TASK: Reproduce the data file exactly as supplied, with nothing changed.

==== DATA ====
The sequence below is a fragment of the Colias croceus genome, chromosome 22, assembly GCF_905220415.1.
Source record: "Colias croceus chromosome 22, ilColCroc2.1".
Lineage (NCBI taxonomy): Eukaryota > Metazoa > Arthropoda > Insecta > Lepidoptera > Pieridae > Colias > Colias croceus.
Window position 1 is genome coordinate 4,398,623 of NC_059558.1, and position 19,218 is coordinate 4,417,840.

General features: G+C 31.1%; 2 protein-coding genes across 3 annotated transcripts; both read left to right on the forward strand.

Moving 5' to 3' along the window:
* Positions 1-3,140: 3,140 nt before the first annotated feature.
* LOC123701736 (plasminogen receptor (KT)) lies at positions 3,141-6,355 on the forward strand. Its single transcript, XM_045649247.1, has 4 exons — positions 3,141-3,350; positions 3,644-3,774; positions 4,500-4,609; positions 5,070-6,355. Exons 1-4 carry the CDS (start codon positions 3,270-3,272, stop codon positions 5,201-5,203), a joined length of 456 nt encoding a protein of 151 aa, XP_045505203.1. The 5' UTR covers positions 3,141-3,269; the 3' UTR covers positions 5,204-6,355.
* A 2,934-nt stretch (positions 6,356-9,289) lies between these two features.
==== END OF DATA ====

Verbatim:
The sequence below is a fragment of the Colias croceus genome, chromosome 22, assembly GCF_905220415.1.
Source record: "Colias croceus chromosome 22, ilColCroc2.1".
Lineage (NCBI taxonomy): Eukaryota > Metazoa > Arthropoda > Insecta > Lepidoptera > Pieridae > Colias > Colias croceus.
Window position 1 is genome coordinate 4,398,623 of NC_059558.1, and position 19,218 is coordinate 4,417,840.

General features: G+C 31.1%; 2 protein-coding genes across 3 annotated transcripts; both read left to right on the forward strand.

Moving 5' to 3' along the window:
* Positions 1-3,140: 3,140 nt before the first annotated feature.
* LOC123701736 (plasminogen receptor (KT)) lies at positions 3,141-6,355 on the forward strand. Its single transcript, XM_045649247.1, has 4 exons — positions 3,141-3,350; positions 3,644-3,774; positions 4,500-4,609; positions 5,070-6,355. Exons 1-4 carry the CDS (start codon positions 3,270-3,272, stop codon positions 5,201-5,203), a joined length of 456 nt encoding a protein of 151 aa, XP_045505203.1. The 5' UTR covers positions 3,141-3,269; the 3' UTR covers positions 5,204-6,355.
* A 2,934-nt stretch (positions 6,356-9,289) lies between these two features.